August 10, 2006

Bulk view

Sharing the link love

People who visit my blog instead of reading
it on an RSS aggregator get a couple of nifty extras, including my
task list and a list of e-mail messages sent. It’s a personal
experiment I’ve been running for a while now with unexpectedly
positive results. People have helped me with things on my task list,
and my sent mail list resulted in reminders from two people who
noticed that they hadn’t received some messages listed as sent—the
messages had gotten stuck in my mail queue.

These things are easy for me to track because I use
Planner, an
insanely customizable personal information manager for the Emacs text
editor. Today I realized that my list of sent e-mail is a good way to
share the link love and direct you to the websites of the people I
talk to, so I added a bit of code to my config.

On my computer, “E-mail to” is hyperlinked to the actual e-mail, and
names are hyperlinked to their contact records. On the Web, “E-mail
to” is not a hyperlink, and names are hyperlinked to people’s blogs or

It’s a little tweak, but who knows what it’ll lead to? If you end up
discovering an interesting person through this, way cool. And hey, it
gives people whom I write extra Google juice… =)

I might do the same for the tasks, although that requires a teensy bit
more coding. Hmm.

I’m thinking of listing the subject header again. It’ll give people
more of an idea of what other people talk to me about.
Dan Howard was concerned about privacy. I
occasionally delete subjects if I think they’re sensitive. Do you
think I might get away with a mostly opt-out system?

Anyway, check out my actual blog every now and then! =)

Emacs Lisp code:

(defun sacha/planner-gnus-track-sent ()
  "Add this to `message-sent-hook' to keep track of messages sent on your daily page.
Result: Adds it to * E-mail sent."
  ;; Grab the header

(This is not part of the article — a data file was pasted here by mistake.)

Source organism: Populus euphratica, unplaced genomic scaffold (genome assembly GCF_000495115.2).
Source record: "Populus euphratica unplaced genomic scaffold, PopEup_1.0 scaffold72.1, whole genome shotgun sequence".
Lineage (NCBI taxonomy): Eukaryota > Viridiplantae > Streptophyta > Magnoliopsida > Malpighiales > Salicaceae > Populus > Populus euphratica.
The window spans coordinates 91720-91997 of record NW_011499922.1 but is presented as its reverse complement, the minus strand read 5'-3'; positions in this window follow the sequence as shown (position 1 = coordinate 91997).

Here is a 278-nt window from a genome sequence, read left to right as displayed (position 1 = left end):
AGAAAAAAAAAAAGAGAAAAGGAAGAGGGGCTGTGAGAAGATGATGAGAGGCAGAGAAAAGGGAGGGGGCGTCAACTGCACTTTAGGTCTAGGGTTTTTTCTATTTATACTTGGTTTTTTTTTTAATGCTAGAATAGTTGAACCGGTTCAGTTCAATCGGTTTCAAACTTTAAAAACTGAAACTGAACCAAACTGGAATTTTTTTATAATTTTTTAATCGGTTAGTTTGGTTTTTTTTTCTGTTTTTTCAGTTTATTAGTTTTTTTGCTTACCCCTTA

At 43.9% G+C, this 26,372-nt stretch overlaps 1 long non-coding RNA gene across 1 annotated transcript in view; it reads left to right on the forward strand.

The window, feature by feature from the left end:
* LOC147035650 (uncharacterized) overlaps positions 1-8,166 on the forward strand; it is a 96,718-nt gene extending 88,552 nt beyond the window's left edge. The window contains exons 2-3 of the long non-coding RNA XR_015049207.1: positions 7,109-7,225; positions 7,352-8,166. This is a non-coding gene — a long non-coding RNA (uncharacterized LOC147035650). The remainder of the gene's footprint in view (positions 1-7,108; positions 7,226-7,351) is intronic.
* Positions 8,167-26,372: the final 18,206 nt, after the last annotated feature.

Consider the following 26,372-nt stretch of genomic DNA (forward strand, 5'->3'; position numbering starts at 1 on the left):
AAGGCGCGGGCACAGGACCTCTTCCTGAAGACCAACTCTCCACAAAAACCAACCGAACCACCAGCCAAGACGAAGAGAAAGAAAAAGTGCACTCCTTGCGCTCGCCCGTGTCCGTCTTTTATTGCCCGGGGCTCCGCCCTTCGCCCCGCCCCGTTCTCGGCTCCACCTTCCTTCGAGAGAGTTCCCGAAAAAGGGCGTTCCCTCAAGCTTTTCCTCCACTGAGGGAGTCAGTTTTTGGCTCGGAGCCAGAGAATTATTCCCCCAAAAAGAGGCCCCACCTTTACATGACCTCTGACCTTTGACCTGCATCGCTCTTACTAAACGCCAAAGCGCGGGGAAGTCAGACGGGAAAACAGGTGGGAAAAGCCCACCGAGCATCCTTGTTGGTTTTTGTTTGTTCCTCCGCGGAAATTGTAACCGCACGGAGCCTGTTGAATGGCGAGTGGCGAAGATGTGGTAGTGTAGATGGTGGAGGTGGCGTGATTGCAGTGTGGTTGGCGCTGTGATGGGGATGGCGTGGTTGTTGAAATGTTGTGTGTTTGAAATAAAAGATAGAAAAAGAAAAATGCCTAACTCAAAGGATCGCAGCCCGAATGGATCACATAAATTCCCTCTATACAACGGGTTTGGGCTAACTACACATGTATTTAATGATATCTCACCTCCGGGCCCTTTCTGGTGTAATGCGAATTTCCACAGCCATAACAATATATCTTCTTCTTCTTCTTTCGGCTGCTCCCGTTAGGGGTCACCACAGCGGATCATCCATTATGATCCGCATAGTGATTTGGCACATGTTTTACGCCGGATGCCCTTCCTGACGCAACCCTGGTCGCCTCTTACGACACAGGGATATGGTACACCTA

(let ((mail-link
         (concat "gnus://" gnus-newsgroup-name "/"
         (split-string (planner-gnus-get-address "To") ", *"))
    (setq text
           (planner-make-link mail-link "E-mail to")
           " "
            (lambda (address)
              (let (rec)
                ;; Look up record
                (setq addr (mail-extract-address-components address))
                (setq rec (apply 'bbdb-search-simple addr))
                (if rec
                     (concat "bbdb://"
                              " " "."
                     (bbdb-record-name rec))
                  (or (car address) (cadr address)))))
          ;;            ": "
          ;;           (message-fetch-field "Subject"))))
        (planner-seek-to-first "E-mail sent")
        (insert " 1. " text "\n"))))

(add-hook 'message-mode-hook
          (lambda ()
            (add-hook 'message-sent-hook 'sacha/planner-gnus-track-sent)))

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An alien experience

I’ve been in Canada for a year, and from time to time I still feel
very alien. Last night, I mispronounced “adolescence”. In moments of
inattention, I often forget how to pronounce words I already know,
because I just “read” them in my mind. Sometimes I try to use a word
I’ve never even heard someone else say. When this is brought to my
attention, I accept and remember the correction—but it’s difficult
for me to squelch that sudden feeling of insecurity, of feeling

My accent grows thicker the longer I stay here—or is it just that I
notice it more? I pause more, gesture more, stumble over words more
than I remember doing. And yes, from time to time, I say things that
people don’t understand until I repeat myself or spell things out. It
distracts them from what I’m trying to say. (Although it does show